set hr=##class(%Net.HttpRequest).%New()
  set hr.Server = "server.com"
  set hr.Location = "method"
  do hr.InsertParam("name","value")
  do hr.InsertParam("name2","value2")
  do hr.Post("",1)

And the result

USER>do ^test
POST /method?name=value&name2=value2 HTTP/1.1
User-Agent: Mozilla/4.0 (compatible; InterSystems IRIS;)
Host: server.com
Accept-Encoding: gzip
Content-Length: 0

Yeah, of course, you can change any class, if it's not a system and not deployed class stored in a read-only database

looks like you already know how to generate classes, so, to edit some method, you have to open a particular method by its id, which can be constructed from the class name and the method name.

USER>set method = ##class(%Dictionary.MethodDefinition).%OpenId("%Library.File||Exists") 

USER>write method.Implementation.Size
56

Well, Axure, is just a prototyping tool. And it does not have anything that would help to create something production-ready, with any kind of backend at all. It would be probably ok for designers to create some prototype of the application, or probably make something working, but only if no database is needed at all, such as a landing page.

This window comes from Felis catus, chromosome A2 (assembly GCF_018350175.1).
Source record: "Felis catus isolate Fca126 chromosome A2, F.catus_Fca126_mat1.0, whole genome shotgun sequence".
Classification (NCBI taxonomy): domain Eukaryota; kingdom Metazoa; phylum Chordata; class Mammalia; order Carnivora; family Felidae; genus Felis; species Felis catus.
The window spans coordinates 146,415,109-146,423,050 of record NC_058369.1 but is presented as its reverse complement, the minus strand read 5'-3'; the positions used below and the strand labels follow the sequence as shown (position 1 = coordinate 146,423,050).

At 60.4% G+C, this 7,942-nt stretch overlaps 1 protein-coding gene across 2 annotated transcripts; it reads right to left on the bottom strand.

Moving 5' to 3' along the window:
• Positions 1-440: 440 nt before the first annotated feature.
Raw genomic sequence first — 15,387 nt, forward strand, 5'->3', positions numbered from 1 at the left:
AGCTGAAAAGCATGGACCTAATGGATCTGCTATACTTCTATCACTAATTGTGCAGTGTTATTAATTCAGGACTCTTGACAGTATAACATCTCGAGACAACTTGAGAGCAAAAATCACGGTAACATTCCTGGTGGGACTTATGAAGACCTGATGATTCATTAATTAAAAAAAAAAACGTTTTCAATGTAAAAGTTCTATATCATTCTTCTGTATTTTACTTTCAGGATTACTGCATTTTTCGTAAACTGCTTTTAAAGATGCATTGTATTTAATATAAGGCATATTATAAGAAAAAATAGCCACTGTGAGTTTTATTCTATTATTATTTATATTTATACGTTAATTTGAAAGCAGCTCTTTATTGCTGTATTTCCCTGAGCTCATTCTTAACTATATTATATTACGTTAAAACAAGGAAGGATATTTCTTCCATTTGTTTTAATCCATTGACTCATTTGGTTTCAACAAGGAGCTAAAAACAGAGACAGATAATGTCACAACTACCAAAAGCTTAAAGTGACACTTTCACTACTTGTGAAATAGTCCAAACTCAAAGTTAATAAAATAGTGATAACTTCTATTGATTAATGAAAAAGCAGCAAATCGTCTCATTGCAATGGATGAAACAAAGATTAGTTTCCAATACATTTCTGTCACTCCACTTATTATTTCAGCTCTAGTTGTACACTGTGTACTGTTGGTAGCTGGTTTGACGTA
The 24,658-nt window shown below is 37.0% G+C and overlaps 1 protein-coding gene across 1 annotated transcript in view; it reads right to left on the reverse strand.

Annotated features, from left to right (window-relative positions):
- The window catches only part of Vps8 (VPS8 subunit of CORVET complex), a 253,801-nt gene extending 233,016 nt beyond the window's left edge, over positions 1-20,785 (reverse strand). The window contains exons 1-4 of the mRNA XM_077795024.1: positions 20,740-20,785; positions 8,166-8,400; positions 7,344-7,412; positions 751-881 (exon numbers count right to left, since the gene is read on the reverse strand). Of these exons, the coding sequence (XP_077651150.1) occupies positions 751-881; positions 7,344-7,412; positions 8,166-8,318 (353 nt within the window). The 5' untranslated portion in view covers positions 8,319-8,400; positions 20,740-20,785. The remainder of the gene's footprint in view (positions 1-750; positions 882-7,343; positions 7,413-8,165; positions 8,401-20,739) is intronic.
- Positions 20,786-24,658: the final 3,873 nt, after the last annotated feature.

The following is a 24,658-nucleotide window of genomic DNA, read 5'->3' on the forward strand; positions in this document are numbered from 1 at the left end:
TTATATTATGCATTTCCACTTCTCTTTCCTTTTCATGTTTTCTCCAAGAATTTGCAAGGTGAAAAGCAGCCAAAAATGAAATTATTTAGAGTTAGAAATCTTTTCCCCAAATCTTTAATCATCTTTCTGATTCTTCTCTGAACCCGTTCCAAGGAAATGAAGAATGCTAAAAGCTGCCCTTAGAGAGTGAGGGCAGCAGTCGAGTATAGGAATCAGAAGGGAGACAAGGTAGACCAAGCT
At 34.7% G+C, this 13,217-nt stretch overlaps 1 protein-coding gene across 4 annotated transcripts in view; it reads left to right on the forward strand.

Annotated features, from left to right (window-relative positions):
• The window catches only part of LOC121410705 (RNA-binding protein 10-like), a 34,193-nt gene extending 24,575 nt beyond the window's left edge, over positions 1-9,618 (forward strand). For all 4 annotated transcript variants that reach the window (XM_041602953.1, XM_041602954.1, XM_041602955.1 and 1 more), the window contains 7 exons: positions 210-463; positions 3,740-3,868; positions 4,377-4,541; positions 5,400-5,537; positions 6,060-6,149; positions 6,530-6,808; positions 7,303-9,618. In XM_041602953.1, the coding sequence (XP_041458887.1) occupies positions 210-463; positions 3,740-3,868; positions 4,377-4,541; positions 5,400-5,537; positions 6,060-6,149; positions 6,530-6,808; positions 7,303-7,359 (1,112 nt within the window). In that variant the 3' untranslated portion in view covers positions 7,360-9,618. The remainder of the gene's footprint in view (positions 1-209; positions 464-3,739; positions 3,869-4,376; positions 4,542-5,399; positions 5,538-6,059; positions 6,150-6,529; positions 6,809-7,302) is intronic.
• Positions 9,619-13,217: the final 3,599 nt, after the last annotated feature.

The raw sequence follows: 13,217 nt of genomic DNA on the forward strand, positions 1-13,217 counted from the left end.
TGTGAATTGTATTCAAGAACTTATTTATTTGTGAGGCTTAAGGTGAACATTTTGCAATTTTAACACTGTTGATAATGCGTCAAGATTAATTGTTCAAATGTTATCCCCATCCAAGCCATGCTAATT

So, I don't think that this tool could be considered in this role

The most important thing you have to understand first, that when you use containers-way for running your application (and Docker here is just one of the ways, to run containers). You have to remember, that container should be as simple as possible, and do just only one thing. So, it means, that your NodeJS application, should run in a separate container, even if it connects to IRIS, it still has to be run separately and connected to IRIS over TCP. 

So, you can use any official Debian-based NodeJS image, put InterSystems NodeJS driver in it, as well as your application, and run it. And your IRIS will run in a separate container, no matter which version.